I fully agree that if Georgia wants to have these regions back, it should not choose a strategy of confrontation, but a strategy of communication and friendly integration. A big part of that is economics. On the other hand, if I was the Georgian government, with the plethora of problems lurking at home, I would be glad not to have to govern these corrupt and economically backward regions full of secessionists. I would wait for South Ossetia and Abkhazia to knock at Georgia's door and kindly ask for entry ... and if they do not do that, so be it.
Guest - Eric Livny on Tuesday, 16 September 2014 21:30

Florian, what undermines the prospect of "communication and friendly integration" is this very insistence of "having these regions" back. The focus should not be on getting something back but on communication and friendly integration.

Florian, what undermines the prospect of "communication and friendly integration" is this very insistence of "having these regions" back. The focus should not be on getting something back but on communication and friendly integration.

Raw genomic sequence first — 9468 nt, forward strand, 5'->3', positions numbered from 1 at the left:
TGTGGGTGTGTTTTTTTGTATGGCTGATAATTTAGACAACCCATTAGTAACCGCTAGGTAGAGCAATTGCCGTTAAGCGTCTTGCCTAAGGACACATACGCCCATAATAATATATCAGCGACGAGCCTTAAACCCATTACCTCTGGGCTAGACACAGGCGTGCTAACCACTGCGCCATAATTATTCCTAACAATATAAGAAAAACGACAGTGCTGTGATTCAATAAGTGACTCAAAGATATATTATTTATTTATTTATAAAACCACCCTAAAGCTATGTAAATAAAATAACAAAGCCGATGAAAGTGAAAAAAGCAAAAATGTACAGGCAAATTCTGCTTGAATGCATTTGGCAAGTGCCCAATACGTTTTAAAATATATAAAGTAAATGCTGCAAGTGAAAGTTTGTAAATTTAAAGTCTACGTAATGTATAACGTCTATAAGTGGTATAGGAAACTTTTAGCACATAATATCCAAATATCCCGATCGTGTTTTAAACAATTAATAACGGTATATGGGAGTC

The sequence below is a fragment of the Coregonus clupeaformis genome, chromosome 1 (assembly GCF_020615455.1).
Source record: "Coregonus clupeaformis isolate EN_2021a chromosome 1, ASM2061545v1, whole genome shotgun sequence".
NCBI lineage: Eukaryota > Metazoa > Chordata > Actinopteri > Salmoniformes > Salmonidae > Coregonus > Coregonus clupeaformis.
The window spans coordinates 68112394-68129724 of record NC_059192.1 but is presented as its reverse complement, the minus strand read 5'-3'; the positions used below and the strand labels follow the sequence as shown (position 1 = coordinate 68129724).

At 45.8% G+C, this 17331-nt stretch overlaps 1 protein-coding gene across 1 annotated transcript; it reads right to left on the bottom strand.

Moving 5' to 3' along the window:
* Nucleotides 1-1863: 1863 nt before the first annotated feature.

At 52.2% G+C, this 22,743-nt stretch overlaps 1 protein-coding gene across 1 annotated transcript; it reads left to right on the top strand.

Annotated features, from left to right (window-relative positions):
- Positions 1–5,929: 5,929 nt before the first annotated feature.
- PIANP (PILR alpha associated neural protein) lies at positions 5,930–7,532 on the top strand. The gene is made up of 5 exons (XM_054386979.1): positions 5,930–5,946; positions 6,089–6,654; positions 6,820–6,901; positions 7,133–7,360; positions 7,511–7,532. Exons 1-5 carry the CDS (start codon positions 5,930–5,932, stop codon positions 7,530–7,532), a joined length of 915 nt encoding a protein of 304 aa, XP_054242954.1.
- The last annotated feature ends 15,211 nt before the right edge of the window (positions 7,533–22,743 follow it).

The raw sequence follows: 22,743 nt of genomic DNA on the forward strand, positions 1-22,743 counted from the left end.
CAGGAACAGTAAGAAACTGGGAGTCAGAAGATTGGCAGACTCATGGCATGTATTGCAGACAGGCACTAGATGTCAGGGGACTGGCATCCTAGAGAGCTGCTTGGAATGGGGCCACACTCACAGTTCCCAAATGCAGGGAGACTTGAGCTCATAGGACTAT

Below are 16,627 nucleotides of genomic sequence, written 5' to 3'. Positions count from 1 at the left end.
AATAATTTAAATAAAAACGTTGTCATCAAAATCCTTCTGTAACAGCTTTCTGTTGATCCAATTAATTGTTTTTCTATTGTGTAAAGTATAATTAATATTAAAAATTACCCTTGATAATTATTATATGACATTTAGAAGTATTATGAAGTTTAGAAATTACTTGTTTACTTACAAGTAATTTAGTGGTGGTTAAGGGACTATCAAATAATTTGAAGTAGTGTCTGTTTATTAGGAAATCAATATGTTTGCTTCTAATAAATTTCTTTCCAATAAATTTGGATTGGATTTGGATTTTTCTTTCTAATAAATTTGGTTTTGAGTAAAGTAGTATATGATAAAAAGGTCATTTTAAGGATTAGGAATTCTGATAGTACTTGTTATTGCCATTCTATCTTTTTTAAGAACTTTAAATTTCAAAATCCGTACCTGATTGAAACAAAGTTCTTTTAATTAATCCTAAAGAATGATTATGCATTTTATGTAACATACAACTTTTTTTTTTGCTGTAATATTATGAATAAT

Guest - makachitanava on Wednesday, 17 September 2014 15:11

Robert,

Thank you for you comments and for those examples. You are right, we could have incorporated them in the blog. You can watch full movie on youtube: http://www.youtube.com/watch?v=Dbd5Vdbe_AY

I do not think that the belief that money benefits were mostly going to the leadership of the Ossetia, is weakening my argument. One has to compare those money benefits to all other social benefits associated with interaction, cooperation and increased trust levels of the two ethnic groups.

Robert, Thank you for you comments and for those examples. You are right, we could have incorporated them in the blog. You can watch full movie on youtube: http://www.youtube.com/watch?v=Dbd5Vdbe_AY I do not think that the belief that money benefits were mostly going to the leadership of the Ossetia, is weakening my argument. One has to compare those money benefits to all other social benefits associated with interaction, cooperation and increased trust levels of the two ethnic groups.